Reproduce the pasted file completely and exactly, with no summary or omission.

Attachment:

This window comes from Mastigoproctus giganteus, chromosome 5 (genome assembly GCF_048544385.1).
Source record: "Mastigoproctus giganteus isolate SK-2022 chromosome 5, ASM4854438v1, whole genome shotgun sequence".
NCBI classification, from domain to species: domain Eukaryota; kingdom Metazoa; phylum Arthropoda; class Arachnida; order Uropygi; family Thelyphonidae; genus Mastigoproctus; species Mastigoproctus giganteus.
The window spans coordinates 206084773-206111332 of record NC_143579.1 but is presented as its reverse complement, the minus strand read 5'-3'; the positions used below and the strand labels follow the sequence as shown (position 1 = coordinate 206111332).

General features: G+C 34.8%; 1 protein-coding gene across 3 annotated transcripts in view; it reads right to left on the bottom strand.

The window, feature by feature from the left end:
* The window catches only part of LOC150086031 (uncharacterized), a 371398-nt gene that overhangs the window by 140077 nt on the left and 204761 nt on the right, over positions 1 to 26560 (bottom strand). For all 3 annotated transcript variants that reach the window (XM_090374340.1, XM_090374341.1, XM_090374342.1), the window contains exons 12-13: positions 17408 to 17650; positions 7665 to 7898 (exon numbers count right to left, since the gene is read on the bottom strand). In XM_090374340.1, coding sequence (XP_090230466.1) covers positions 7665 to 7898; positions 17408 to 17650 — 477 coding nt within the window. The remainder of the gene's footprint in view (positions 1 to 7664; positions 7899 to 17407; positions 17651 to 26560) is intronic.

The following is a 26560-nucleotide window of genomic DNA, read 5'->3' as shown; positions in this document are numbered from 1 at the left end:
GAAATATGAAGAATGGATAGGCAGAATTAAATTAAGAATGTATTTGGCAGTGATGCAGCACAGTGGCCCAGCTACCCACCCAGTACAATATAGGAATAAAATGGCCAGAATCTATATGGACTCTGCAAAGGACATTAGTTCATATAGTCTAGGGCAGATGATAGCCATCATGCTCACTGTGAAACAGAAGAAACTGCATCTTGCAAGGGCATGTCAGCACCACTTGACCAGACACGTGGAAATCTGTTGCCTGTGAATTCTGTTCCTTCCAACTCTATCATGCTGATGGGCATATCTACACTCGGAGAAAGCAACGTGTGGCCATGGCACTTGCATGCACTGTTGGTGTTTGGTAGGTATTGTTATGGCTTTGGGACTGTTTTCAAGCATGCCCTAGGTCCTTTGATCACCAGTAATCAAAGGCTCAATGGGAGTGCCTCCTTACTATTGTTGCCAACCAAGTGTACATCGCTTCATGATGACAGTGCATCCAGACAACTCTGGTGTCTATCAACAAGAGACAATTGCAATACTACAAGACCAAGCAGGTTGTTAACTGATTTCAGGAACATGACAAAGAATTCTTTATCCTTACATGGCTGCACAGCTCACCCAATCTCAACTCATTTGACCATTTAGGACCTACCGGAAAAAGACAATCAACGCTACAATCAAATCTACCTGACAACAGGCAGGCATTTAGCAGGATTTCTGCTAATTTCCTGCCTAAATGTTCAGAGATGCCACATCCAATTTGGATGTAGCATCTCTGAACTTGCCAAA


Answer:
This window comes from Mastigoproctus giganteus, chromosome 5 (genome assembly GCF_048544385.1).
Source record: "Mastigoproctus giganteus isolate SK-2022 chromosome 5, ASM4854438v1, whole genome shotgun sequence".
NCBI classification, from domain to species: domain Eukaryota; kingdom Metazoa; phylum Arthropoda; class Arachnida; order Uropygi; family Thelyphonidae; genus Mastigoproctus; species Mastigoproctus giganteus.
The window spans coordinates 206084773-206111332 of record NC_143579.1 but is presented as its reverse complement, the minus strand read 5'-3'; the positions used below and the strand labels follow the sequence as shown (position 1 = coordinate 206111332).

General features: G+C 34.8%; 1 protein-coding gene across 3 annotated transcripts in view; it reads right to left on the bottom strand.

The window, feature by feature from the left end:
* The window catches only part of LOC150086031 (uncharacterized), a 371398-nt gene that overhangs the window by 140077 nt on the left and 204761 nt on the right, over positions 1 to 26560 (bottom strand). For all 3 annotated transcript variants that reach the window (XM_090374340.1, XM_090374341.1, XM_090374342.1), the window contains exons 12-13: positions 17408 to 17650; positions 7665 to 7898 (exon numbers count right to left, since the gene is read on the bottom strand). In XM_090374340.1, coding sequence (XP_090230466.1) covers positions 7665 to 7898; positions 17408 to 17650 — 477 coding nt within the window. The remainder of the gene's footprint in view (positions 1 to 7664; positions 7899 to 17407; positions 17651 to 26560) is intronic.

The following is a 26560-nucleotide window of genomic DNA, read 5'->3' as shown; positions in this document are numbered from 1 at the left end:
GAAATATGAAGAATGGATAGGCAGAATTAAATTAAGAATGTATTTGGCAGTGATGCAGCACAGTGGCCCAGCTACCCACCCAGTACAATATAGGAATAAAATGGCCAGAATCTATATGGACTCTGCAAAGGACATTAGTTCATATAGTCTAGGGCAGATGATAGCCATCATGCTCACTGTGAAACAGAAGAAACTGCATCTTGCAAGGGCATGTCAGCACCACTTGACCAGACACGTGGAAATCTGTTGCCTGTGAATTCTGTTCCTTCCAACTCTATCATGCTGATGGGCATATCTACACTCGGAGAAAGCAACGTGTGGCCATGGCACTTGCATGCACTGTTGGTGTTTGGTAGGTATTGTTATGGCTTTGGGACTGTTTTCAAGCATGCCCTAGGTCCTTTGATCACCAGTAATCAAAGGCTCAATGGGAGTGCCTCCTTACTATTGTTGCCAACCAAGTGTACATCGCTTCATGATGACAGTGCATCCAGACAACTCTGGTGTCTATCAACAAGAGACAATTGCAATACTACAAGACCAAGCAGGTTGTTAACTGATTTCAGGAACATGACAAAGAATTCTTTATCCTTACATGGCTGCACAGCTCACCCAATCTCAACTCATTTGACCATTTAGGACCTACCGGAAAAAGACAATCAACGCTACAATCAAATCTACCTGACAACAGGCAGGCATTTAGCAGGATTTCTGCTAATTTCCTGCCTAAATGTTCAGAGATGCCACATCCAATTTGGATGTAGCATCTCTGAACTTGCCAAA